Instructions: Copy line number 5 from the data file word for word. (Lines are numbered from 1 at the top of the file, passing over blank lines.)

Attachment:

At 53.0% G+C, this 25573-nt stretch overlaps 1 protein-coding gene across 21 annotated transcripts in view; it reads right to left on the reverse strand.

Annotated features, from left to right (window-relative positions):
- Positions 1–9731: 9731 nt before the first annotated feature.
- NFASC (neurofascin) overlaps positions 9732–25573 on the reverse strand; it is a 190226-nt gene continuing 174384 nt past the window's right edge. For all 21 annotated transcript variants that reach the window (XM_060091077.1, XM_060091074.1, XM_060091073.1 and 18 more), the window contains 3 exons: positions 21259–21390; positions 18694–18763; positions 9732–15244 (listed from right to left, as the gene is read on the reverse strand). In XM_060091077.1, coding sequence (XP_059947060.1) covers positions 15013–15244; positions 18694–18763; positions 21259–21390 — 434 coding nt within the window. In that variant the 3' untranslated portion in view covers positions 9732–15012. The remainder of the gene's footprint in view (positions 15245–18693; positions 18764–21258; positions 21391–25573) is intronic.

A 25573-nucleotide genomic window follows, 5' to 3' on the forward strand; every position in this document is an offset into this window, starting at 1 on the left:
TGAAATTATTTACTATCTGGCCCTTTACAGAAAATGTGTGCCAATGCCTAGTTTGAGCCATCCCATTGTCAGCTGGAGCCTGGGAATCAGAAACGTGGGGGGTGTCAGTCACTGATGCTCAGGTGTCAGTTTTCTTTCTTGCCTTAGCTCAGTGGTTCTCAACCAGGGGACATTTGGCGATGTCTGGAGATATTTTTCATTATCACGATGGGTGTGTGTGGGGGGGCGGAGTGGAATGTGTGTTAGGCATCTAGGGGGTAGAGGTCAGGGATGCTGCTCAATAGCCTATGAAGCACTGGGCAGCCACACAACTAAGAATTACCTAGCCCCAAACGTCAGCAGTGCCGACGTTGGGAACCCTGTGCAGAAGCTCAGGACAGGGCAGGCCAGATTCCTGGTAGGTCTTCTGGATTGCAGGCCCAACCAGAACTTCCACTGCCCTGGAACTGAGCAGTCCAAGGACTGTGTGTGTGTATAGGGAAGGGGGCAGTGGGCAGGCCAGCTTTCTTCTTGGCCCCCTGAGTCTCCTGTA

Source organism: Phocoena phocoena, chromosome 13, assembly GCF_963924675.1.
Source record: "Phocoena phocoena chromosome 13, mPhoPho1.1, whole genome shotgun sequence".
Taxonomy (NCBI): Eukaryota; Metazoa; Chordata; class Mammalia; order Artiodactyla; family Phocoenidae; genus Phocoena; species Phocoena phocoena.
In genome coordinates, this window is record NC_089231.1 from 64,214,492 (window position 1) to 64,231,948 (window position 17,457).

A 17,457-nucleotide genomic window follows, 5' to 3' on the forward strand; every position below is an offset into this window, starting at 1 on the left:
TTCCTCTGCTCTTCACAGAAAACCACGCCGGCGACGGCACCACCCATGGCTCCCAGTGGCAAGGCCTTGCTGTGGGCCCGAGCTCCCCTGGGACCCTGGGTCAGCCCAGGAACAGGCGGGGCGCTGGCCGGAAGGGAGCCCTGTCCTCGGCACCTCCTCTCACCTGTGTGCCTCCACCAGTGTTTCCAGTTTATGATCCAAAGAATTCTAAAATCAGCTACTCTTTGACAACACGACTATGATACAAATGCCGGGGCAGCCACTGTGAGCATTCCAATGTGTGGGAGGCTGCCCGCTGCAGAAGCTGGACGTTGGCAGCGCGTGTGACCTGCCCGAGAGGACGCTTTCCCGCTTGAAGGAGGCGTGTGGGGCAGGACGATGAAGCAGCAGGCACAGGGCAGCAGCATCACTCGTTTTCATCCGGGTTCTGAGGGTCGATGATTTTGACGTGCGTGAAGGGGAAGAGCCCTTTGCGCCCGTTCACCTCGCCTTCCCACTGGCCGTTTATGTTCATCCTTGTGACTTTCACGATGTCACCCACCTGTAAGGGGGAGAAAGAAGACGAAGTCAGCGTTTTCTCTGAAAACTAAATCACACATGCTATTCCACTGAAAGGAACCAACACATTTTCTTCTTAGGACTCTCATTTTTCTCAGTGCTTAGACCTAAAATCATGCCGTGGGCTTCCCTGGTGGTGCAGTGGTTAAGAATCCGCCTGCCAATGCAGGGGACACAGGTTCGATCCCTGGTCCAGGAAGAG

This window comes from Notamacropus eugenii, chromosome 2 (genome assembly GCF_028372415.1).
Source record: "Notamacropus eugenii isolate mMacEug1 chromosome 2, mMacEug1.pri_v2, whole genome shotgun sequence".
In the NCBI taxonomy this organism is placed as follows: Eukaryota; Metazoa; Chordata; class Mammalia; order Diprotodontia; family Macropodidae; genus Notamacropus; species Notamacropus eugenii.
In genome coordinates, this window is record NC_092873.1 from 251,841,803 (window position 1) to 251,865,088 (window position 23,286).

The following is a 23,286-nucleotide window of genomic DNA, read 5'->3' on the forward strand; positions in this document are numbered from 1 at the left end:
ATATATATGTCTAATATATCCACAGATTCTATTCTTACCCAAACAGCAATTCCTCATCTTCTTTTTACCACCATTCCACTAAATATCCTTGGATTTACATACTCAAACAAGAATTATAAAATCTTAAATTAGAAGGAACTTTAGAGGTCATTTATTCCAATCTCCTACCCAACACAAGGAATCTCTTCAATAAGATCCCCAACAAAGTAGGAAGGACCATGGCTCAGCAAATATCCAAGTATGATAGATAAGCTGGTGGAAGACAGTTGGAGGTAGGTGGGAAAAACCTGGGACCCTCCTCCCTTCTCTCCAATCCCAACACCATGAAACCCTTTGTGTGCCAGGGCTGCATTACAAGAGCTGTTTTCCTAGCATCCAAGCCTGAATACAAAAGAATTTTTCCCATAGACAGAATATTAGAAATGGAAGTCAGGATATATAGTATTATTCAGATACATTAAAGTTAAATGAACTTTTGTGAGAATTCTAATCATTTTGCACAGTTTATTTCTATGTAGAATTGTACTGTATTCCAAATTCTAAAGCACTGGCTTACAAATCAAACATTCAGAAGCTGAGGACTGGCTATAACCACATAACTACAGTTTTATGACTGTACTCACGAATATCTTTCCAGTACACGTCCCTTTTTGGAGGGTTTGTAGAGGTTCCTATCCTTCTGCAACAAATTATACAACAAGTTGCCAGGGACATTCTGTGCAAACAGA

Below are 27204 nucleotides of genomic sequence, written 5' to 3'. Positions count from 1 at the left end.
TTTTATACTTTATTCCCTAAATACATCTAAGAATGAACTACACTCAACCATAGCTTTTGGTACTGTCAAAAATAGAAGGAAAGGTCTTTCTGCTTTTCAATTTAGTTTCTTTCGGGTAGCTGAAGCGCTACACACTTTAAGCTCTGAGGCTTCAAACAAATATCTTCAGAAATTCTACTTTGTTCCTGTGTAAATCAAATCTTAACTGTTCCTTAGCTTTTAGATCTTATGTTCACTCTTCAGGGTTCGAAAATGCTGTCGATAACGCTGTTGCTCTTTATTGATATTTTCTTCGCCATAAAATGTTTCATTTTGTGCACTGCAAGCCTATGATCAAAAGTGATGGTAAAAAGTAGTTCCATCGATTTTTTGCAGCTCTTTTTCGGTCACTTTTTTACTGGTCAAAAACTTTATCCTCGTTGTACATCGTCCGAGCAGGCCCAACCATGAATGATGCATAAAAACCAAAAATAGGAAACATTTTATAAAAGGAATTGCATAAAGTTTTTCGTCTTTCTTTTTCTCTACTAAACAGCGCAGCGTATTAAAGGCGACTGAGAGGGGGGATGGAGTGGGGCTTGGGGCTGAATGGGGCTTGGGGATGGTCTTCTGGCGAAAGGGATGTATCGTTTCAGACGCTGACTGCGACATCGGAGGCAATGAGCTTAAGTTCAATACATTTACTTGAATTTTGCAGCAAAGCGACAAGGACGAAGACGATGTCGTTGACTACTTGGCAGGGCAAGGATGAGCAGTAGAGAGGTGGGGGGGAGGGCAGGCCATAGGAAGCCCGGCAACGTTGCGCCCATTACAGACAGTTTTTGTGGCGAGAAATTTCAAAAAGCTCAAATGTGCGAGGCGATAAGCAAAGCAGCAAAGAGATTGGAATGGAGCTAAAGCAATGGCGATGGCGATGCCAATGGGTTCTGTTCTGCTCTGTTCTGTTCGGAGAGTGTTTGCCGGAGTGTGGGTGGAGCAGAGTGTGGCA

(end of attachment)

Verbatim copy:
A 25573-nucleotide genomic window follows, 5' to 3' on the forward strand; every position in this document is an offset into this window, starting at 1 on the left: